24. Effects of extravascular tissue pressure on transmural perfusion. Compressive effects during diastole (A) are related to tissue pressures that decrease from the subendocardium (Endo) to subepicardium (Epi). At diastolic LV pressures greater than 20 mm Hg, preload determines the effective back pressure to coronary diastolic perfusion. During systole (B), cardiac contraction increases intramyocardial tissue pressure surrounding compliant arterioles and venules. This produces a concealed arterial “backflow” that reduces systolic epicardial artery inflow, as depicted in Figure 49-1. Compression of venules accelerates venous outflow. (Modified from Hoffman JI, Spaan JA: Pressure-flow relations in the coronary circulation. Physiol Rev 70:331, 1990.) Brawnwald Heart Diseases. 10th. edition
  25. Schematic of components of coronary vascular resistance with and without a coronary stenosis R1 is epicardial conduit artery resistance, which normally is insignificant; R2 is resistance secondary to metabolic and autoregulatory adjustments in flow and occurs in arterioles and small arteries; and R3 is the time- varying compressive resistance that is higher in subendocardial than subepicardial layers. In the normal heart (upper panel), R2 > R3 ≫ R1. The development of a proximal stenosis or pharmacologic vasodilation reduces arteriolar resistance (R2). In the presence of a severe epicardial stenosis (lower panel), R1 > R3 > R2. Brawnwald Heart Diseases. 10th. edition
  26. Schematic representation of biochemical processes of plaque formation, key molecules and cells, endothelium junctions and intima + media Published in Healthcare Technology Letters; Received on 4th December 2013; Revised on 10th February 2014; Accepted on 11th February 2014
  27. Coronary Flow
  28. Schematic representation of the role of arterial stiffness in assuring blood flow through the peripheral circulation Kidney International August 2, 2012Volume 82, Issue 4, Pages 388– 400
  29. Endothelium-dependent control of vascular tone. Brawnwald Heart Diseases. John M. Canty Jr.,, Dirk J. Duncker In the normal coronary circulation, endothelium-dependent vasodilation occurs after increases in luminal flow or shear stress, as well as in response to agonists (e.g., released from platelets or cardiac nerves) that bind to receptors on the endothelial surface. These stimulate the production of NO, EDHF, or EETs (epoxyeicosatrienoic acid products), which diffuse into vascular smooth muscle and cause relaxation. Prostacyclin, or prostaglandin I2 (PGI2), is produced in the coronary endothelium of collateral vessels and causes tonic vasodilation. The endothelium also produces endothelin (ET), which activates protein kinase C in vascular smooth muscle to produce coronary constriction and competes with endothelium-derived relaxing factors. Impaired endothelium-dependent vasodilation can result from the lack of production of relaxing factors (e.g., disrupted endothelium) or by inactivation of nitric oxide in disease states associated with oxidative stress and superoxide anion production (e.g., NO and O2 − combining to produce peroxynitrite). In these circumstances, the effect of autacoids on vascular tone can be converted to vasoconstriction because of their direct effects on vascular smooth muscle (not shown). AA = arachidonic acid; ACh = acetylcholine; Bk = bradykinin; 5-HT = 5-hydroxytryptamine [serotonin]; KCa = calcium-activated potassium channel; TGFβ = transforming growth factor-beta-1; Thr = thrombin.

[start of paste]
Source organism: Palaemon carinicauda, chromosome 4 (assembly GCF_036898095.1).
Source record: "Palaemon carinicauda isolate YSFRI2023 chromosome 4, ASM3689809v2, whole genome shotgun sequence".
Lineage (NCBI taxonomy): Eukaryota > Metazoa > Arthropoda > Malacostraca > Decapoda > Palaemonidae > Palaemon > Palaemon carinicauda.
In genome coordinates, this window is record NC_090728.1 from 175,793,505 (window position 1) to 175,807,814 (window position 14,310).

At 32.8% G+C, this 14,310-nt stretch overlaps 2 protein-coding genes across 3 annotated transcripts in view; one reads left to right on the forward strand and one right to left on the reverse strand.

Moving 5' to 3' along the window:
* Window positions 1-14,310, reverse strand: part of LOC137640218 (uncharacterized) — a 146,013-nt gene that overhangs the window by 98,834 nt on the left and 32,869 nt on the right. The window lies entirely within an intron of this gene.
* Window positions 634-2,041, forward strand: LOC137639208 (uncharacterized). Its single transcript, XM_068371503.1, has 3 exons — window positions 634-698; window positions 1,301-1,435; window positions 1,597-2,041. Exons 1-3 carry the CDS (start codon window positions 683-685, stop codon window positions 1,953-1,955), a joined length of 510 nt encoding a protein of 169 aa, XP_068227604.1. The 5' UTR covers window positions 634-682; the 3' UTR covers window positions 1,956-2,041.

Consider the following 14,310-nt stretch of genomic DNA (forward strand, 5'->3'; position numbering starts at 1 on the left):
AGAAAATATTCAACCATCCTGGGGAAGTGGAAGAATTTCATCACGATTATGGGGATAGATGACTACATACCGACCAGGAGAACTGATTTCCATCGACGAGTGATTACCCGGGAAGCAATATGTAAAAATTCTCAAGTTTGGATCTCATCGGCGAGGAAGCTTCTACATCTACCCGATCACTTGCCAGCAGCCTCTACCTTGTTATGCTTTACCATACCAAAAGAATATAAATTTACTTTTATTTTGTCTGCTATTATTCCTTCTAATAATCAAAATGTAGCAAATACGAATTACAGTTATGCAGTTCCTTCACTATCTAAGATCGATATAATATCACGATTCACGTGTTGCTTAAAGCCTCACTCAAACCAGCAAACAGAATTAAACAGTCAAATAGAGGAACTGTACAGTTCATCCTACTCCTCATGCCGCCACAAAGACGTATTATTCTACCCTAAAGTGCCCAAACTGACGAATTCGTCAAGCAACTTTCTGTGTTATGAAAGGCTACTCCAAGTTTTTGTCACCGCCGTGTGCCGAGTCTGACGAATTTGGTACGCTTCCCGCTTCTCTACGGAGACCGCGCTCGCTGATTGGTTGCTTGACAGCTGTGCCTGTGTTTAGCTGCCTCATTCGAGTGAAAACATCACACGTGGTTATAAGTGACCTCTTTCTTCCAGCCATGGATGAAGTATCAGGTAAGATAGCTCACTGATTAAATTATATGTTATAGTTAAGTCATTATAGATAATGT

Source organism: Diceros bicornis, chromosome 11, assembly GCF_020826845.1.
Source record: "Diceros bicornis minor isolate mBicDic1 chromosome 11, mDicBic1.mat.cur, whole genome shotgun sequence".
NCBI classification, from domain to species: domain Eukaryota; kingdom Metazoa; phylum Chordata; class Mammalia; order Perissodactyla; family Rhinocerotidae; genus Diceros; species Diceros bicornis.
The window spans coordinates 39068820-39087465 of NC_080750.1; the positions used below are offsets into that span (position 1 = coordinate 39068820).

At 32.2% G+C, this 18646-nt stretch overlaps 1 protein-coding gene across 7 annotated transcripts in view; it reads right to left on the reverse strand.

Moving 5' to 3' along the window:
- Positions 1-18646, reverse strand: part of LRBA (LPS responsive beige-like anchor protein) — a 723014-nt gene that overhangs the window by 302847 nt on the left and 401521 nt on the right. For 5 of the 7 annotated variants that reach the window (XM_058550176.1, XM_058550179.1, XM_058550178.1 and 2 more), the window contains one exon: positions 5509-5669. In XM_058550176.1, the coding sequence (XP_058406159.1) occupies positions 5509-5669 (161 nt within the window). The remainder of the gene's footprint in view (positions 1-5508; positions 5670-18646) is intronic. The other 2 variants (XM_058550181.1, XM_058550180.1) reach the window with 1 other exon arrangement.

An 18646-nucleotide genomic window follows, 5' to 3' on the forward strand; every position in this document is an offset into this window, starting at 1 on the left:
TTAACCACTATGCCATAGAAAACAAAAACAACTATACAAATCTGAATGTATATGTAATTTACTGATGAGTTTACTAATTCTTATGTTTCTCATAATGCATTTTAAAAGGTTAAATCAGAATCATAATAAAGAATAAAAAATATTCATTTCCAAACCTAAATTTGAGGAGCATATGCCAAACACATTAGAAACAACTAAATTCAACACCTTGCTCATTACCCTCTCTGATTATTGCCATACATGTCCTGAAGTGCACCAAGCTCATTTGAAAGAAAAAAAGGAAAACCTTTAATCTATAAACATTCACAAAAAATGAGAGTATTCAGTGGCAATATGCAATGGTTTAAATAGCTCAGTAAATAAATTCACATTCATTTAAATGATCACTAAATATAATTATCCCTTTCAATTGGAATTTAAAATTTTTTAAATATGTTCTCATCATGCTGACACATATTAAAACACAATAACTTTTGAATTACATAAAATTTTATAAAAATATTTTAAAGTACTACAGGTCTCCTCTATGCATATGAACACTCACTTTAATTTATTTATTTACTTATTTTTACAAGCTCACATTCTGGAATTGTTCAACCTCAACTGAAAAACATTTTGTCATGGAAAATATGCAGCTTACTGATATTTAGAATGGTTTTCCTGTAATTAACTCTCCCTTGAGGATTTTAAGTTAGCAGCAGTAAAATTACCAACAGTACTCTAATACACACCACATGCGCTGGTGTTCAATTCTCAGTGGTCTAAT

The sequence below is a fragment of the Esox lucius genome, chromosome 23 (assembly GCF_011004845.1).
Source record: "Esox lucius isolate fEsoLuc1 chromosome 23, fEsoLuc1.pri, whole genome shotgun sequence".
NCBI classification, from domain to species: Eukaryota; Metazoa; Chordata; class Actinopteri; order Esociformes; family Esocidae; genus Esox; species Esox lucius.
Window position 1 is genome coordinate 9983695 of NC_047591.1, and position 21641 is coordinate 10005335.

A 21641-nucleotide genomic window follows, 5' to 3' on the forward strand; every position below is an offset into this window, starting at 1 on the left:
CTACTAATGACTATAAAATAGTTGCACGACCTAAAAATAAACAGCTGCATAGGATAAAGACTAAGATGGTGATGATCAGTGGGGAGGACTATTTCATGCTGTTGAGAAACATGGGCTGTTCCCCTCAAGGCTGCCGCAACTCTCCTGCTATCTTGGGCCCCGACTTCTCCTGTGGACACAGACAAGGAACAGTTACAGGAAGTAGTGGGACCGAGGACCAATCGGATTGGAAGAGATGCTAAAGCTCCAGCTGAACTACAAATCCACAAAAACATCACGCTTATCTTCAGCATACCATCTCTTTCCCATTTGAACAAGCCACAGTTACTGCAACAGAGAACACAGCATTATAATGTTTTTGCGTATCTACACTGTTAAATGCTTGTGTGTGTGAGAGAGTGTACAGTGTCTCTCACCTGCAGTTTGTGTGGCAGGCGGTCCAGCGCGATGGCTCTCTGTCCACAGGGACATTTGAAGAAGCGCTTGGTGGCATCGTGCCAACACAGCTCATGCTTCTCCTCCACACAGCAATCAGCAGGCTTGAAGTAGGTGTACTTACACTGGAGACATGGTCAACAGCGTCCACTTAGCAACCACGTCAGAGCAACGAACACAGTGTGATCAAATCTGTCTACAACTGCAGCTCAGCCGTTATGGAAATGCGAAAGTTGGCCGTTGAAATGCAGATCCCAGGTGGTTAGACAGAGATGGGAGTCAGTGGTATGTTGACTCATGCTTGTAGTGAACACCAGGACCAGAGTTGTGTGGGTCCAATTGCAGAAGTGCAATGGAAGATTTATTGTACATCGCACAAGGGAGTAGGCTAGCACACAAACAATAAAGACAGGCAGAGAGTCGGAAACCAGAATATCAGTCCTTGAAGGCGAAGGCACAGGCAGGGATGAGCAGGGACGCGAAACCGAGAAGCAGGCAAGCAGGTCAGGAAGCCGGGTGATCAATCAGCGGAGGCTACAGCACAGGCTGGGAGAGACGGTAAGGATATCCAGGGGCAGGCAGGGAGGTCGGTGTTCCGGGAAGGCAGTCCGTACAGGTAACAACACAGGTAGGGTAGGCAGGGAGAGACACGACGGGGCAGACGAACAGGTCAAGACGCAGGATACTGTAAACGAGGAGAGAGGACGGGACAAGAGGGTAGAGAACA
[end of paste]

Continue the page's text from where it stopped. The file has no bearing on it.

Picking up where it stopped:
30. As the plaque burden increases, the atherosclerotic mass tends to stay external to the lumen, which allows the diameter of the lumen to be maintained; this is known as the Glagov effect, or positive remodeling.1As plaque encroaches into the lumen, the coronary artery diameter decreases. Myocardial ischemia results from a discordant ratio of coronary blood supply to myocardial oxygen consumption. Luminal narrowing of more than 65 to 75 percent may result in transient ischemia and angina. In acute coronary syndromes, vulnerable plaque is a more important factor than is the degree of stenosis; acute coronary events result from ulceration or erosion of the fibrous cap, with subsequent intraluminal thrombosis.2,3 Vulnerable plaque within the vessel wall may not be obstructive and thus may remain clinically silent until it causes rupture and associated consequences. (The figure has been modified from Greenland et al.,4 with permission.) Typical Progression of Coronary Atherosclerosis. N Engl J Med 2005; 352:2524-2533 DOI: 10.1056/NEJMcp042317
  31. Imaging modalities Education in Heart Non-invasive imaging Volume 97, Issue 4
  32. CAD Likelihood
  33. European Heart Journal (2007) 28, 1598–1660 doi:10.1093/eurheartj/ehm161

Notas do Editor

  1. Brawnwald Heart Diseases. 10th. edition